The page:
The day Jesus raged against the system

Political leaders, some of whom may have lost the support of the people, think they can enhance their stature or improve their chances at the polls by pandering to the insecurities, anxieties or prejudices of the majority communities.

Aug 05, 2017

By Anil Netto
How often in our world do we come across instances when politicians have used religion and/or race to serve their political ends? This is happening in not a few countries, no matter what religion is involved.

Political leaders, some of whom may have lost the support of the people, think they can enhance their stature or improve their chances at the polls by pandering to the insecurities, anxieties or prejudices of the majority communities.

Sometimes, they do this by pitting the majority group against the minorities of different faiths or religions. Or, they may try and boost their own sagging credibility by putting themselves forward as champions of their faith or ethnic groups.

In some cases, they may collaborate or make use of religious leaders to enhance their own authority. They could do this by imposing stern religious observances, rituals and laws on the people in the private sphere and on matters governing personal morality. Or, they could build or fund religious monuments that would impress the faithful or celebrate religious festivals publicly on a grand scale.

On the flip side, in return, the religious leaders may then turn a blind eye to the sins of the leaders. Thus, any discussion of the leaders’ plunder, exploitation, imperial domination, colonial adventures, heavy taxation, and personal enrichment (at the expense of the public) is carefully excluded from the religious domain.

This was the type of milieu that Jesus found himself in, in First Century Palestine. It was a time and place when imperial rulers collaborated with the local aristocratic elite and religious leaders to impose an uneasy peace.

At the bottom of the social ladder, on the periphery of the cities, farmers, fisherfolk, artisans and casual labourers toiled and laboured. Sometimes, when the crop failed or when their debt mounted, the unfortunate would fall into destitution.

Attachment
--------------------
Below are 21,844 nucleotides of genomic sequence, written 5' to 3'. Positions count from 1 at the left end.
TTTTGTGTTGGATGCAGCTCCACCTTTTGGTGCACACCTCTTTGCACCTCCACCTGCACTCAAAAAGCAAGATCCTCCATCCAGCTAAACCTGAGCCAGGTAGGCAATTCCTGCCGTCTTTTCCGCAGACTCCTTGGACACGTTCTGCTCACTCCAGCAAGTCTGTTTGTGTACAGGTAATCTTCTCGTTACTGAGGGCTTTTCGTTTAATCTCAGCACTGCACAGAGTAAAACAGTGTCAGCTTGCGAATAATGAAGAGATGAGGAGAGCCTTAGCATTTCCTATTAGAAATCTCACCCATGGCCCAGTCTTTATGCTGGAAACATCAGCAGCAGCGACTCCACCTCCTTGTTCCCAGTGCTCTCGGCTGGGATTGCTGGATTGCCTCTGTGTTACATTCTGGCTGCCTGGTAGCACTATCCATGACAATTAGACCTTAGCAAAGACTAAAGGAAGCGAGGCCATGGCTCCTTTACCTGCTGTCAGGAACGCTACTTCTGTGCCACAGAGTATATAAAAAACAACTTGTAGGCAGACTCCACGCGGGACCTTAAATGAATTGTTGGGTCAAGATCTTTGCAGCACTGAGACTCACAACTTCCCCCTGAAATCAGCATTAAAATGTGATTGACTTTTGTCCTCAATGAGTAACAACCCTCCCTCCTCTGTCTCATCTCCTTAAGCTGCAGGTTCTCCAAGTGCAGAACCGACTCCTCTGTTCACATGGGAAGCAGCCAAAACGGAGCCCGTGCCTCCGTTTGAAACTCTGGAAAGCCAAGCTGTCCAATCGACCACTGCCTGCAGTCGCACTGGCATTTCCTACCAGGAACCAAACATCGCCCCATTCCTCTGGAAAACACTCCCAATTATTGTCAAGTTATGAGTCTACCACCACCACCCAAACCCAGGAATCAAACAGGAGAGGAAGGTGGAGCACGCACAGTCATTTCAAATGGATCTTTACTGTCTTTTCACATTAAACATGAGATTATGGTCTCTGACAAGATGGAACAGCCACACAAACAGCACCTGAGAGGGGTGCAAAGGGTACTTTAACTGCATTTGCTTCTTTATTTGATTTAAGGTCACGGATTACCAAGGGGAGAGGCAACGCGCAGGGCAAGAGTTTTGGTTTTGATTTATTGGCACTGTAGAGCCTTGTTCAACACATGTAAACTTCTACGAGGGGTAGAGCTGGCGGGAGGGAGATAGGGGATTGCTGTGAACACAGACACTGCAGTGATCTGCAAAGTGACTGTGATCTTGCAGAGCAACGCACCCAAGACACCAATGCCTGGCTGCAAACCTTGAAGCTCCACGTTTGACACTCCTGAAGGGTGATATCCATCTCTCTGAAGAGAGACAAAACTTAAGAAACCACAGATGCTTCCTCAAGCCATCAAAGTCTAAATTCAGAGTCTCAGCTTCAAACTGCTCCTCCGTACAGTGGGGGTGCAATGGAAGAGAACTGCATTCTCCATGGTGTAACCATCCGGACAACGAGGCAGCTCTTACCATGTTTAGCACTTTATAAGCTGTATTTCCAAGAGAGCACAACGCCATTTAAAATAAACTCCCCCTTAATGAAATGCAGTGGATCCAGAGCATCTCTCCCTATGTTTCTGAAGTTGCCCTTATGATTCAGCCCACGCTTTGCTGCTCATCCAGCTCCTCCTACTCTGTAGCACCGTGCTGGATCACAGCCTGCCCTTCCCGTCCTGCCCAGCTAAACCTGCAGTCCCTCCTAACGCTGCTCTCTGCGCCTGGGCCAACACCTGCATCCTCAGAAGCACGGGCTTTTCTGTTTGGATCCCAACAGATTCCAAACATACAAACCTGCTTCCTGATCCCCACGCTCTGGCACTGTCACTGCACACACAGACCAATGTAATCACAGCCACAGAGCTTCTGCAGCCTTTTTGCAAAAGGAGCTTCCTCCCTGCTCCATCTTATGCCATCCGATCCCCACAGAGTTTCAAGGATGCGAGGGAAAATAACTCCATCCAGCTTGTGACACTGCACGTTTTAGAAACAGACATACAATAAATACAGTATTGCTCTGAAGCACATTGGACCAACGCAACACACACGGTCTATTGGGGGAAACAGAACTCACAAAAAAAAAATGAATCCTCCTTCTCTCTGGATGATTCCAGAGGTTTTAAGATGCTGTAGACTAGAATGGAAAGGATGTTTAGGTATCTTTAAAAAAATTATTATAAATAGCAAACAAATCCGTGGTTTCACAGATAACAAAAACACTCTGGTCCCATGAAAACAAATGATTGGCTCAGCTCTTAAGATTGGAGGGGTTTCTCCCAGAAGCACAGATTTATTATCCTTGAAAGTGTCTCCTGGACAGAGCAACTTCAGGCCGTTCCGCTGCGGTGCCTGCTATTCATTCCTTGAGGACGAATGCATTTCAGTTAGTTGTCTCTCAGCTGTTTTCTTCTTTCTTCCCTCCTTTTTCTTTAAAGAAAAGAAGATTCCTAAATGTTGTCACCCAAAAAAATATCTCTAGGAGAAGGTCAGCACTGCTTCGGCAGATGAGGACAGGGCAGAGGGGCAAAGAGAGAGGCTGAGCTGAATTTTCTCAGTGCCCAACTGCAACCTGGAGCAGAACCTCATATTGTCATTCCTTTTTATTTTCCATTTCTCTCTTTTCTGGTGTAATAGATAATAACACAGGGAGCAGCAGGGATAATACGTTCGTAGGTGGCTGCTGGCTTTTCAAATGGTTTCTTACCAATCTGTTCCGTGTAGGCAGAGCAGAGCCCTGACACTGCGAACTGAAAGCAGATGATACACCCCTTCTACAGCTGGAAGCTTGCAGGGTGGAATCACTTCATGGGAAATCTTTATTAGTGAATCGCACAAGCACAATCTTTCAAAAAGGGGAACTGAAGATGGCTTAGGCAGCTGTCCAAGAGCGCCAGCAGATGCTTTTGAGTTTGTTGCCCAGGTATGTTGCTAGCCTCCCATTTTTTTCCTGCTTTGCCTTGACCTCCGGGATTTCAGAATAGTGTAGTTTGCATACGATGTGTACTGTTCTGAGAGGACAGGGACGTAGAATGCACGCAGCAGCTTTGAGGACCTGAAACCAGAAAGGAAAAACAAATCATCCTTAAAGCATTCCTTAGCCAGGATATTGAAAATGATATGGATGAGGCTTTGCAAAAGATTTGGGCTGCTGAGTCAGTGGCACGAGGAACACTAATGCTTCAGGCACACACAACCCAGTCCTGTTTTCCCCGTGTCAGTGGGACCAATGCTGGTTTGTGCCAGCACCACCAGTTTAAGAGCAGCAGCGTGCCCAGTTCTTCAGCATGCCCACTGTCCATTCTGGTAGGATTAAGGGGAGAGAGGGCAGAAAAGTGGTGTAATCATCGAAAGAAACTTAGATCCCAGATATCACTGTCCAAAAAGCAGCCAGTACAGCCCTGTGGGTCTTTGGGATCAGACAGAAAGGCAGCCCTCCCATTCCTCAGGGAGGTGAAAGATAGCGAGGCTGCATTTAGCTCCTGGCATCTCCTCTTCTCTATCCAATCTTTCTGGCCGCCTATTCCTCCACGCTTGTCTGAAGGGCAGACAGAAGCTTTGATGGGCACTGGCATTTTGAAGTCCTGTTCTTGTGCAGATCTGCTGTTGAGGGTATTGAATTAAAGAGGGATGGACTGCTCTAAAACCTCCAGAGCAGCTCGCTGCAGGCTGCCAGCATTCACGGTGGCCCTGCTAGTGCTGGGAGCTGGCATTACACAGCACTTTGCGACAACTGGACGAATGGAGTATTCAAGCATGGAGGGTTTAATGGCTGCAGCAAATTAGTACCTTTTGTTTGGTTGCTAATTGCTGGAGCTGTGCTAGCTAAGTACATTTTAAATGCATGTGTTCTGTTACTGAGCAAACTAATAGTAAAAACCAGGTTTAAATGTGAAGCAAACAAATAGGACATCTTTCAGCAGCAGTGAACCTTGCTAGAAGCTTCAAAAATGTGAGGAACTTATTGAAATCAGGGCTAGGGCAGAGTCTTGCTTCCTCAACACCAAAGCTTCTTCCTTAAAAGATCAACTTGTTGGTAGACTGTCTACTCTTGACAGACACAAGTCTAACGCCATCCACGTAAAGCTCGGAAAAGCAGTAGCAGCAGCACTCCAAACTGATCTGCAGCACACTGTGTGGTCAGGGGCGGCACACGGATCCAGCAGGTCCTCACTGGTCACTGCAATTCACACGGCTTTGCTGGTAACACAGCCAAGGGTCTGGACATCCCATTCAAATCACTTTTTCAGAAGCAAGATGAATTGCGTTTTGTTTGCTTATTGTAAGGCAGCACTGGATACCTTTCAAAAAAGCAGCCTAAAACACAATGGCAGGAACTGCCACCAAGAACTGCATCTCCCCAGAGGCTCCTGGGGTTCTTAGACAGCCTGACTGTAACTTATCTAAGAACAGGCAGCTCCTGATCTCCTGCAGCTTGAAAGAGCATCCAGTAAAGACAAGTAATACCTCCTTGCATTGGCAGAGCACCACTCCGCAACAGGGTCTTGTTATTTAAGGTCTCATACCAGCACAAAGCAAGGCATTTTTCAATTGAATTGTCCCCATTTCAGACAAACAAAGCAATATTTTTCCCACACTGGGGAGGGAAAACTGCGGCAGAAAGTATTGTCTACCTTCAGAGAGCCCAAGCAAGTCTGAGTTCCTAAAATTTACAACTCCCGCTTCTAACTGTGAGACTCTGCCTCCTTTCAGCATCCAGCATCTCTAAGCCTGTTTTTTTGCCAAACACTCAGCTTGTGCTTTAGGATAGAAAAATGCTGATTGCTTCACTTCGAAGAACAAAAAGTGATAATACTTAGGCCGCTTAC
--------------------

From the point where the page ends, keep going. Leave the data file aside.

The Temple of Jesus’ time was the dominant feature of public life in first century Palestine. It was the centre of administration and finance in Jerusalem. And the belief was this was also the dwelling place of Yahweh.

The priestly and religious class leveraged on this to enhance their prestige and impose temple taxes on pilgrims. It was a very ritualistic public observance of religion devoid of the real substance of love and compassion and justice and mercy that Jesus was passionate about.

Behind the scenes, the religious leaders were collaborating with imperial powers who exerted real power over the land to serve imperial interests.

The religious leaders made great play about the need to be religiously clean (rather than unclean). The humble and the meek were punished with harsh laws for offences against personal morality.

But these same religious leaders turned a blind eye to the domination of the Roman imperial overlords — to their economic exploitation, their decadent and hedonistic lifestyles, their cruelty towards any sign of rebellion and their plunder of the land.

Jesus saw through this neat — and exploitative — arrangement and the rank hypocrisy of it all.

In his final week, he exploded in fury in the Temple. When he overturned the money-changers’ tables, it was a culmination of his rage against what he had seen. The exploitation of religion, the political-religious collaboration that painted a false image of God as someone who was a stickler for matters of “cleanliness” while ignoring the larger sins of society that were burdening the people.

And so, his fury in the Temple was probably not just directed solely at the money changers and traders. He thundered that the place was a “den of thieves,” just as he had lashed out at the hypocritical religious class earlier in his ministry, calling them a “brood of vipers.”

When Jesus said he would destroy the Temple and rebuild it in three days, he meant that the Father would show the world what real religion was all about — a kingdom of love, peace (not artificial stability imposed by sheer might), compassion and justice.

In our world today, we often see political leaders trying to use religion to enhance their powers while major sins such as the arms race, the accumulation of nuclear weapons, policies that exploit people and the planet are kept away from public discussion. All the while, wealth is concentrated in fewer and fewer hands through economic policies that favour the wealthy.

In many ways, Jesus’ words still ring out today at leaders who make use of religion — a narrow vision of God as someone uninterested in injustice and the larger social sins — to serve their own vested interests.

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